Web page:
I see your logic. But, in fairness, the government would be expected to apply the same requirements and restrictions to motorcycle owners and operators who share similar statistics.

      • JONG LEE
        JONG LEE says:

        As a motorcycle rider, no argument from me. I don’t have the data, but in no-helmet law states, I wonder what their fatality/injury stats are?
        However, even comparing states with helmet laws, they too may have bottomed out. So how could the rates fall further? There’s an emerging motorcycle wearable airbag technology. Perhaps as it’s use becomes more common place, our fatality/injury rates will drop. Additionally, recurrent safety training may have to become mandatory. Finally, insurance companies may have to require a motorcycle endorsement on the rider’s license. According to the salesman of my latest bike, many riders don’t even have that.
        If I could, I’d implement some of these measures. Unfortunately, my write-ins were even less than for Kanye – yes I’m stunned as well.

  5. Les
    Les says:

    Given the number of fuel-starvation incidents, maybe more attention should be directed at the usefulness of fuel gauges. A FAA requirement that the gauges read CORRECTLY during at least the last QUARTER of the range might help pilots put more faith and attention on the gauge, rather than guessing on fuel consumption rates during flight.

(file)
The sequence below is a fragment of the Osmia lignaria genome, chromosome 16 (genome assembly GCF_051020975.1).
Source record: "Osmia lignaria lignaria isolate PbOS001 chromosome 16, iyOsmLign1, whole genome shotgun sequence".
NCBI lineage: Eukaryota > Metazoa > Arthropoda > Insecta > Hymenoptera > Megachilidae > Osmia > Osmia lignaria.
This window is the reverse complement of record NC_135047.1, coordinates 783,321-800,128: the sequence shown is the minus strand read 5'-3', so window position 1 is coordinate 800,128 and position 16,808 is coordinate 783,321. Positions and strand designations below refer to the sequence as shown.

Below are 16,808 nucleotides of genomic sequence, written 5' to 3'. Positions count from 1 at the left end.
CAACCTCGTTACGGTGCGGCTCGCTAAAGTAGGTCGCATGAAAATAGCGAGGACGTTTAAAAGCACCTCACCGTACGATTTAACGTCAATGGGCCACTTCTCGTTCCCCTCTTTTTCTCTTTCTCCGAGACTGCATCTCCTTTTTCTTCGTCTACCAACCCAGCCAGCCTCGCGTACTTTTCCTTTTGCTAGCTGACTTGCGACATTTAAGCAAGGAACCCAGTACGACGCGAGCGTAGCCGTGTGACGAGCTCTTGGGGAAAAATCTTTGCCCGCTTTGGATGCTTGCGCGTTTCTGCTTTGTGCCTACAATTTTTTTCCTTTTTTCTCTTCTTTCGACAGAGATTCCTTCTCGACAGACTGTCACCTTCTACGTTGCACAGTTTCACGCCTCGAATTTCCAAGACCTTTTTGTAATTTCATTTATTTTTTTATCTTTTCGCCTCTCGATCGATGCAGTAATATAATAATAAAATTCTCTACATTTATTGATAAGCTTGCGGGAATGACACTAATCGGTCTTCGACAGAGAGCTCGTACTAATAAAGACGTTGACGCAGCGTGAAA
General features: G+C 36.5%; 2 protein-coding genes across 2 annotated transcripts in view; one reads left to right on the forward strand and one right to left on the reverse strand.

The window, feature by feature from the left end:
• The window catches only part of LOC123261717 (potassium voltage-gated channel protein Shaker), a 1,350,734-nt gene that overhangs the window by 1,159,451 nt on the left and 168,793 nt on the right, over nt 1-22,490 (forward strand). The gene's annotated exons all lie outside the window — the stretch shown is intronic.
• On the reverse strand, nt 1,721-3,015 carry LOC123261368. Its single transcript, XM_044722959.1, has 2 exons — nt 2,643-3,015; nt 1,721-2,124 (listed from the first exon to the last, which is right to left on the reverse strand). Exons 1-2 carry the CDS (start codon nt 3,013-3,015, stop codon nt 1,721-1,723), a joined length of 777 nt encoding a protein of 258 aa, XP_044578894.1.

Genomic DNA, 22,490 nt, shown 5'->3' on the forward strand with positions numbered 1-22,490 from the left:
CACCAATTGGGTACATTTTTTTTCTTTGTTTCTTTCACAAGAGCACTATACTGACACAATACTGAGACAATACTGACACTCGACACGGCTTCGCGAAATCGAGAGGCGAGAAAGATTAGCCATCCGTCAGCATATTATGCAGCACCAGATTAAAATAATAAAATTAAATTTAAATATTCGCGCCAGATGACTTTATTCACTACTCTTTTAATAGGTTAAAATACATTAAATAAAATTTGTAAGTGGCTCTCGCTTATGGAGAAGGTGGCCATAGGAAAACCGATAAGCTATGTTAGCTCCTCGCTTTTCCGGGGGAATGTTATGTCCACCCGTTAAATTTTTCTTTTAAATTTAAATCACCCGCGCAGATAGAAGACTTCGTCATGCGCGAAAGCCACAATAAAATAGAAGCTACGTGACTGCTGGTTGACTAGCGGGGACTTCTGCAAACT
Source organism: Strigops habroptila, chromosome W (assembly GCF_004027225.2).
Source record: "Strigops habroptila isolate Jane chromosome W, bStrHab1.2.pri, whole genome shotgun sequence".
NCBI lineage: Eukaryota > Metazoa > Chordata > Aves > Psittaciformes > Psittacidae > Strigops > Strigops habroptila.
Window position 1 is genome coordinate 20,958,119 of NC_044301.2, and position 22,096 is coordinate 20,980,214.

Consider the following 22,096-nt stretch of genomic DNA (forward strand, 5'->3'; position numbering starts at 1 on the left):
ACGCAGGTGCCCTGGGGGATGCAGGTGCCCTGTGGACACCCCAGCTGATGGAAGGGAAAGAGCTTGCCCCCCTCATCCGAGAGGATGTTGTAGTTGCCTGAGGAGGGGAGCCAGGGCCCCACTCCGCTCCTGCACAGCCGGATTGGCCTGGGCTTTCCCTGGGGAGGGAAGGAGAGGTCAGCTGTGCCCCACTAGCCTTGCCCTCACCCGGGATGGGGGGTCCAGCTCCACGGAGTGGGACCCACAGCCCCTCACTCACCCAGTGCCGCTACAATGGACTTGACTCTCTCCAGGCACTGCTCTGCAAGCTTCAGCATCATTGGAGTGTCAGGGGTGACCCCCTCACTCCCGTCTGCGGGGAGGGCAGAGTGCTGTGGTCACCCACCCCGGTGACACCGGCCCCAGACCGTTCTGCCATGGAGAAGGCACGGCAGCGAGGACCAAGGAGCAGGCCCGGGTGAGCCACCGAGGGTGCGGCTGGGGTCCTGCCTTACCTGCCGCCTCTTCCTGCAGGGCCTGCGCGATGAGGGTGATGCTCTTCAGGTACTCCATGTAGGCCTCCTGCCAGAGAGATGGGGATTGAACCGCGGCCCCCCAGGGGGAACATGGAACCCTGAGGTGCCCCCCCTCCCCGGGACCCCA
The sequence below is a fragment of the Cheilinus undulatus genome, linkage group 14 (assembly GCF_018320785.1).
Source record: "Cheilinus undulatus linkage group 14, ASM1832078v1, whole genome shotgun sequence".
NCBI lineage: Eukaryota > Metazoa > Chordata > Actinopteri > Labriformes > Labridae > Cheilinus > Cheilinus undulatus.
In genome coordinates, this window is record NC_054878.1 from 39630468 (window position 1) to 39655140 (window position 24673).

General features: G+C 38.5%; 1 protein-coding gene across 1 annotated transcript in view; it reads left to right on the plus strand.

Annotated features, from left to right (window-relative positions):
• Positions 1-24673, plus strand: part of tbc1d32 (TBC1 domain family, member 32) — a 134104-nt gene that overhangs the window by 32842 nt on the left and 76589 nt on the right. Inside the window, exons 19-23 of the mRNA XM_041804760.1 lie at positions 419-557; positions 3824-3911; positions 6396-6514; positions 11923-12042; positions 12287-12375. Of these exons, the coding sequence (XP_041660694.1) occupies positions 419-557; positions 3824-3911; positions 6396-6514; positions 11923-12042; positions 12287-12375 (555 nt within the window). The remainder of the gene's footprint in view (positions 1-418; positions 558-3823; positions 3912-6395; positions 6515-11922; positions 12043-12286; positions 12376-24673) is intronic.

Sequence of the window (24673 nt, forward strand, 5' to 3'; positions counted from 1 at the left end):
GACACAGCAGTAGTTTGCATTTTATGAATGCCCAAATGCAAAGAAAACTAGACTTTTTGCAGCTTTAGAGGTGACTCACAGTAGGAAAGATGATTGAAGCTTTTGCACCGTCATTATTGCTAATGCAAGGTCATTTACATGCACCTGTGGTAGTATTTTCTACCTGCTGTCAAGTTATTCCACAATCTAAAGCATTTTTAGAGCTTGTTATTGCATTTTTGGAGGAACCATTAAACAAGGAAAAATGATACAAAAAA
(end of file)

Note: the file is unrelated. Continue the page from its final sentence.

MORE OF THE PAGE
• Lloyd
      Lloyd says:

      Agree completely! You know the old saying ‘ we can put a man on the moon but can’t invent a reliable fuel gauge for GA airplanes??? ‘ Really?

  6. VIni Khurana
    VIni Khurana says:

    Hi John,
    This is a wonderful article for the way you have summarised and interpreted the data. Thank you for writing it. My question is this: What percentage of lives do you think could have been saved if the GA aircraft pilot in question had a ballistic parachute system to use and a mindset to use it?

  7. Ed
    Ed says:

    The increase in landing accidents corresponds to changes in flight training. Pilots are taught from the beginning that stalls are dangerous, and should be avoided. Aside from a few examples in training, we teach recover at first indication. We’ve eliminated the full stall landings. Now we approach at a shallow angle, and ‘float’ longer down the runway. The longer the transition between flying and taxiing, the more opportunity for bad things to happen. In flight, Stall horns work, but the ‘warning’ varies depending on things like load factor. We no longer have a feel for an aircraft that is struggling, because we’re afraid of the edges of the envelope. Spin Recovery is a theoretical exercise. Actual spins used to be taught early in training. Now only the CFI applicant has to enter and recover from a spin, receiving an endorsement for it no less. The power off approach should be taught much earlier (at the student pilot level) to help us develop judgement in the approach, and making us safer in actual engine out situations. Angle of attack, the best indicator of an aircrafts flight condition, is simply another theoretical exercise, since it can’t be seen by a pilot, and only a tiny number of training aircraft have an indicator, and few will, unless there are regulatory changes that enable (not mandate) it. We teach airline methods to light aircraft pilots, and wonder why they get into trouble. In an ironic twist, attempting to create a safer environment, we’ve eliminated some of the skill sets required to be safer pilots. As the saying goes, the road to hell is paved with good intentions.